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Male and Female fruit trees?

 
Jon La Foy
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Location: Kempner, TX (Central Texas)
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So I am ready to begin gathering root stocks and things for my food forest, and since I plan on having a variety of fruit trees, I've had to do much research which resulted in more questions. The biggest of which is, "Is there really male and female trees?" If so, "How do you tell them apart before you plant them?" Before I order or purchase these plants, including apples, pears, plums, peach family, etc, I would like to know if they are male and female before I waste my money. I know there are self-pollinating varieties out there, but they do better when pollinated, so why not go with pollinating ones! I am thinking that grafting would be easier and more efficient, but the question still arises, "If I have male tree, how can I tell so I can graft a female scion on to it, or vice versa?"
Please be patient with my knowledge of the subject and if I use any improper terms. Any and all help is highly appreciated. Thank you in advance!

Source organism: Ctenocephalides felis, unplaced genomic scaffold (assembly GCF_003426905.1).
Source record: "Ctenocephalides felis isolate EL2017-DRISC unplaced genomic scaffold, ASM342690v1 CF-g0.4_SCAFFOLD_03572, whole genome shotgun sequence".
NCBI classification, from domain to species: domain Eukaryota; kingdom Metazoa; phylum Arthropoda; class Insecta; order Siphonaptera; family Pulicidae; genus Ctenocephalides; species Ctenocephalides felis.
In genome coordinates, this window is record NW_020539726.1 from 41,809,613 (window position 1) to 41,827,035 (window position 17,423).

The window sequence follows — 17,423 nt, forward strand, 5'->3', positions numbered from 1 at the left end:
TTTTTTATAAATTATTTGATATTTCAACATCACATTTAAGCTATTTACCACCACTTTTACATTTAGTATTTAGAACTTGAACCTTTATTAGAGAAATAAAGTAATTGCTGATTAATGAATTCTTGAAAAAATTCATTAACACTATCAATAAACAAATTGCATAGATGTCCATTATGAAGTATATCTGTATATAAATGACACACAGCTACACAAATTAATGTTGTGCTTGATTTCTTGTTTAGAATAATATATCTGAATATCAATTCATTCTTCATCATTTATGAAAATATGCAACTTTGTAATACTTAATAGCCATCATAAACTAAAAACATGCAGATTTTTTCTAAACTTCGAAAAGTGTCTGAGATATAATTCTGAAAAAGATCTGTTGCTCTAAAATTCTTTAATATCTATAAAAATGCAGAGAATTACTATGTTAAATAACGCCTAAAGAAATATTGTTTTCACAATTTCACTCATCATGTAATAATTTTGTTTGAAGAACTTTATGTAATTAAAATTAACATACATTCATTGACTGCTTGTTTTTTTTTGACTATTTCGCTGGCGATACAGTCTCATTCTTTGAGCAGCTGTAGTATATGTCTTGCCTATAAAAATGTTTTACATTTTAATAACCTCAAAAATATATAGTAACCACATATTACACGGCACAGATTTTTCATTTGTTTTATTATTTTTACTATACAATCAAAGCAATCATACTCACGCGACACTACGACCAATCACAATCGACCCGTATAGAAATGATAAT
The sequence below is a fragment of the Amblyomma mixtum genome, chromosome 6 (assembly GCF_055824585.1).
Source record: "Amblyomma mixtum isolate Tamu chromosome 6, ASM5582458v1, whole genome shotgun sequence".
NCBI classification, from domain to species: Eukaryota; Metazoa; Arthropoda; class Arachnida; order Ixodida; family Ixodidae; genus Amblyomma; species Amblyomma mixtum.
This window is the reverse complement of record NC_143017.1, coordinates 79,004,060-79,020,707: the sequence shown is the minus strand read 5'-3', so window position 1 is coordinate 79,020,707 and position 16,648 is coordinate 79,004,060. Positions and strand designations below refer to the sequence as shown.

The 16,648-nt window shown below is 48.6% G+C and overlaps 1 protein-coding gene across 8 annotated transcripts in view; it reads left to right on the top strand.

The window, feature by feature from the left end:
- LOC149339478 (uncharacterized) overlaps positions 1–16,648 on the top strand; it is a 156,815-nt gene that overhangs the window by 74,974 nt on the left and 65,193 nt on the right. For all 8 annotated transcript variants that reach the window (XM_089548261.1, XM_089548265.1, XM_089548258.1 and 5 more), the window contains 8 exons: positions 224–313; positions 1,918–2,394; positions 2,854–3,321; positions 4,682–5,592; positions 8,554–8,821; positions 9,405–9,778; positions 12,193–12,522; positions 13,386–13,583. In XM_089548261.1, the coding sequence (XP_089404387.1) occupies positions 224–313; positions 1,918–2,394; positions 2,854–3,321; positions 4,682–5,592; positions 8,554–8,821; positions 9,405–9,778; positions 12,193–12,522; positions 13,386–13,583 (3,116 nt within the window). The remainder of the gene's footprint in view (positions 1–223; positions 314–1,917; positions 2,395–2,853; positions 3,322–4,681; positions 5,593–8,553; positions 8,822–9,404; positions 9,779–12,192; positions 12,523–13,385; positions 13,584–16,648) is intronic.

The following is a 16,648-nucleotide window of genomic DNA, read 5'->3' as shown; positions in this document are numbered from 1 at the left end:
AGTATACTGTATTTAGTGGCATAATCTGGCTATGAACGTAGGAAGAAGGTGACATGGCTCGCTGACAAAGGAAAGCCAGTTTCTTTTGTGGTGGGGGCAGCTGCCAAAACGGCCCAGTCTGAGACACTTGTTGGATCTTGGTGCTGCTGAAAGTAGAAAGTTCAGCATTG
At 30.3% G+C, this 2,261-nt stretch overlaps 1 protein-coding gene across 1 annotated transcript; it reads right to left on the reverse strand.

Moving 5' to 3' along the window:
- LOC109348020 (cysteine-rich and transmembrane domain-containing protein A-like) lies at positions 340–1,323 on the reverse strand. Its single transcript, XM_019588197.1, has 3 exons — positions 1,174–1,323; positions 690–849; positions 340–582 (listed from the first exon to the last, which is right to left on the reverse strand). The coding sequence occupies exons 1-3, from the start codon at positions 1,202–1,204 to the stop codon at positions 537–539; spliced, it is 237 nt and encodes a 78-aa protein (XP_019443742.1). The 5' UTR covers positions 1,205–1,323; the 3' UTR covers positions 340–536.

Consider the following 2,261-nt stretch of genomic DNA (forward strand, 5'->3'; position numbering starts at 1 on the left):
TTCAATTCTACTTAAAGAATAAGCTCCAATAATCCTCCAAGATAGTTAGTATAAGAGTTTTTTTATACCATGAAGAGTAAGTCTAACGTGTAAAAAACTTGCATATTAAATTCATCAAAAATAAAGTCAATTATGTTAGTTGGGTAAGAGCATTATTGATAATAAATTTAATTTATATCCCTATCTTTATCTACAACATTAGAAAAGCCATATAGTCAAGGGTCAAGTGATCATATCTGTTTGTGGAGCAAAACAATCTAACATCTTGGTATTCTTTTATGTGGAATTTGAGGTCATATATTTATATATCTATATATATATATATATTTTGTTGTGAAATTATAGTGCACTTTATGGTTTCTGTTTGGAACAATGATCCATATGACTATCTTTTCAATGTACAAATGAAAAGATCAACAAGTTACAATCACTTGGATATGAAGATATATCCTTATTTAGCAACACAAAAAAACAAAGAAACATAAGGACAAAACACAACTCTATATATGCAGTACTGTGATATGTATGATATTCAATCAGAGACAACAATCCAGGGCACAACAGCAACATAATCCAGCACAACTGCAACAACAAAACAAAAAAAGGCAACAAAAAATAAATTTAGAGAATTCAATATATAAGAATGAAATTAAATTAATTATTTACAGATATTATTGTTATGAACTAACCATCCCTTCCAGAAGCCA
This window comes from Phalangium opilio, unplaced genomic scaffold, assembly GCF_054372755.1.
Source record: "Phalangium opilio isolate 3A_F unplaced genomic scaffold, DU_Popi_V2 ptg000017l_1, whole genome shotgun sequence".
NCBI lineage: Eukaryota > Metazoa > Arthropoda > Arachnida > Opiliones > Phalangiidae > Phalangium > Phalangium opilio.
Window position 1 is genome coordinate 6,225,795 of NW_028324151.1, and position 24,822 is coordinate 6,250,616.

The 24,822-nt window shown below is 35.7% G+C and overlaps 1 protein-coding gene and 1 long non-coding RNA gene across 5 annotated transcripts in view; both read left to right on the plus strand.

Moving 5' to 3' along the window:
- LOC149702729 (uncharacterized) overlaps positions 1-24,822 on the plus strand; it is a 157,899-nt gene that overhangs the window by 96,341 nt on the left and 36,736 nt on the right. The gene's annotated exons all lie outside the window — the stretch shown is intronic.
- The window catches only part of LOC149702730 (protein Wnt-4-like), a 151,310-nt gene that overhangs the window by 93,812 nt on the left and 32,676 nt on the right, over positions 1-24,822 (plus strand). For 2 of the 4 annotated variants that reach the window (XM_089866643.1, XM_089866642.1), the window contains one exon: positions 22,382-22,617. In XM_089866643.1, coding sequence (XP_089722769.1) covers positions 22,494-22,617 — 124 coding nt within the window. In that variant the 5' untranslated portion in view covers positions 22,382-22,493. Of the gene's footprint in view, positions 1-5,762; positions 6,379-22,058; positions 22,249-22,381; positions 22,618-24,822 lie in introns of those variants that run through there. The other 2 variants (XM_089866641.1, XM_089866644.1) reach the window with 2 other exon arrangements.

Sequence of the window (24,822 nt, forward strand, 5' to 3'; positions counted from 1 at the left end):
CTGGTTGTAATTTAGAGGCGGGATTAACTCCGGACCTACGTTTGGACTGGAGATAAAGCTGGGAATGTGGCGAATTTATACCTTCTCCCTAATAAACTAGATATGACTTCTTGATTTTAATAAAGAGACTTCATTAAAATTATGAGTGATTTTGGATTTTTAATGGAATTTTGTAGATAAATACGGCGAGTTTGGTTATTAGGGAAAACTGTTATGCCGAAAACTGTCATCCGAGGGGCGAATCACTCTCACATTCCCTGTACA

Cj Sloane
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Location: Vermont, off grid for 22 years!
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Some trees are monoecious or dioecious or both - sort of (like Mulberry). Wikipedia will tell you & so will most nurseries.

As for telling them apart, not sure. I have a bunch of seaberries but still no flowers after 2 or 3 years. Not sure if that means they're all male or what.

 
Troy Rhodes
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Most fruit trees and bushes don't come in male and female, but there are some exceptions, like hardy kiwi for example.

Most fruit trees bear more and better fruit if there is more than one variety.


Some varieties can be self-fruitful and don't need anything. They'll make fruit all by themselves.


The nursery catalogs are pretty good about telling you who needs what. You often have to pay attention to who makes pollen when, because one variety might make lots of pollen, but so early, it does no good for the other variety.